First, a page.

Buying a New HDTV Means Looking at More Than Just Size and Price

Choosing a new television is a snap for a lot of folks. Size and price generally rule, and when that 60 inch LED is on sale buyers tend to jump all over the deal. When the unit arrives at the house however, the new owners are sometimes surprised on two fronts. Number one, the television looked a lot smaller in the store. That moment of surprise is usually followed closely by number two, which is when the number of ports and connections becomes realized and all those fancy gadgets can not be connected simultaneously.

High definition televisions are the pinnacle of technology, they offer a great home entertainment option. While most folks know what the 720p, 1080p, and all those 120Hz figures mean, sometimes the actual size of the unit gets lost in the shuffle. To alleviate realizing the unit is too big for the ten foot by ten foot room, potential buyers should head to the store and take a tape measure with them. Delaying the purchase by a day and measuring the unit at the store is a great idea. Technology stores like Best Buy, Costco, and even Wal-Mart are cavernous places and a 55 inch screen looks pretty small, especially in the company of the bigger brothers and sisters.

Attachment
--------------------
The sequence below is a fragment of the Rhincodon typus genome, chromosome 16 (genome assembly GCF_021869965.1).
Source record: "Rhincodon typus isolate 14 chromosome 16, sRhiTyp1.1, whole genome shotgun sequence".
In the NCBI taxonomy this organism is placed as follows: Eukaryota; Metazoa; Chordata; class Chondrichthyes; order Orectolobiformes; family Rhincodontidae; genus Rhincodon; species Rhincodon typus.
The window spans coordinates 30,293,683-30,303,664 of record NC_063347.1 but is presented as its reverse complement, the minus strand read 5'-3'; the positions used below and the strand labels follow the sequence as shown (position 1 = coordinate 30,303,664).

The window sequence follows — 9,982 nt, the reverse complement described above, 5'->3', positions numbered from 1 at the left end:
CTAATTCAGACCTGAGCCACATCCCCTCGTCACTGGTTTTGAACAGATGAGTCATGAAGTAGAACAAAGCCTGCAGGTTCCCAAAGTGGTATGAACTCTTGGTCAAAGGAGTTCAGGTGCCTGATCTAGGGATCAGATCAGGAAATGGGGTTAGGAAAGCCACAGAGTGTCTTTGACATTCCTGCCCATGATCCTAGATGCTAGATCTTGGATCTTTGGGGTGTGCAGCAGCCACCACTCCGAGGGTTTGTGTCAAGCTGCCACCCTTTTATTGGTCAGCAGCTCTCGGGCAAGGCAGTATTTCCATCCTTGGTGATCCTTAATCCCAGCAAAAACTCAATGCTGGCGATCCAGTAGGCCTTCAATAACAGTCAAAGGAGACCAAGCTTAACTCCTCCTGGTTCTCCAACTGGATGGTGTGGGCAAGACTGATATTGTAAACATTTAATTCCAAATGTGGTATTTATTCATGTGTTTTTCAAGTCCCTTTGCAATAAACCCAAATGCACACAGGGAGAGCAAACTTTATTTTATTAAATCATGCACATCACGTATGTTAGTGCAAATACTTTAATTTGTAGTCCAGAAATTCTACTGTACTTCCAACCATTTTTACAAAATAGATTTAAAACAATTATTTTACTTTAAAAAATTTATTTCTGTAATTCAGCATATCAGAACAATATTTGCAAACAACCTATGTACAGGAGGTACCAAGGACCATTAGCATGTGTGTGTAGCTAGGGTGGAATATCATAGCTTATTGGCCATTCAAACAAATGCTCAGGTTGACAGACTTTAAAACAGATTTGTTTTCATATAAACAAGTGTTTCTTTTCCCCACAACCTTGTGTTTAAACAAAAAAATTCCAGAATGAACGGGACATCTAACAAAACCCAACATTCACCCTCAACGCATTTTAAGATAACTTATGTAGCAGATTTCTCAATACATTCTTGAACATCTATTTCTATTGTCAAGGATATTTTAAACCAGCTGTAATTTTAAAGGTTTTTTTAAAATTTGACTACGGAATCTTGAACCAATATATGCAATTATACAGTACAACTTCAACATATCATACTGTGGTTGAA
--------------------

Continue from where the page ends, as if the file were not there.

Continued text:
Once the dimensions have been obtained, simply grab a roll of masking tape and head back to the house. Transfer the dimensions of the unit to the wall using the masking tape (blue painters tape works just as well for anyone concerned about damage) to outline the television. If it still looks great, the purchase is a good one. However, if it is blocking windows and doors (which I have seen), a smaller unit or another location should probably be considered.

Folks fortunate enough to have a few gadgets connected to the television need to pay close attention to the number of HDMI ports on the television. However, where they are located is just as important. That new HDTV might have three ports, but one is on the side or the front. Homes with a Blu-Ray player, X-Box 360, Playstation 3, cable box, and maybe even a Roku, will want to double check the connections available. Wii owners should also be sure there is a composite connection (red, yellow, and white) or else they might be looking for creative connecting.

Fortunately, for anyone needing a spare HDMI port, an HDMI switch can offer a quick and easy solution. The units basically, allow three or more devices to be plugged into a single HDMI port. However, there are several different models, and some require a remote or a button to be pressed to toggle between inputs. Technology buyers are always looking to add another remote to their arsenal.

Shoppers should know there is a lot more that needs to go into choosing a new television than size or price. In addition, taking a few moments to evaluate future needs is probably a good idea as well. Making sure that expensive piece of tech will still be relevant should the home theater expand will help anyone avoid having to go through the shopping process all over again.

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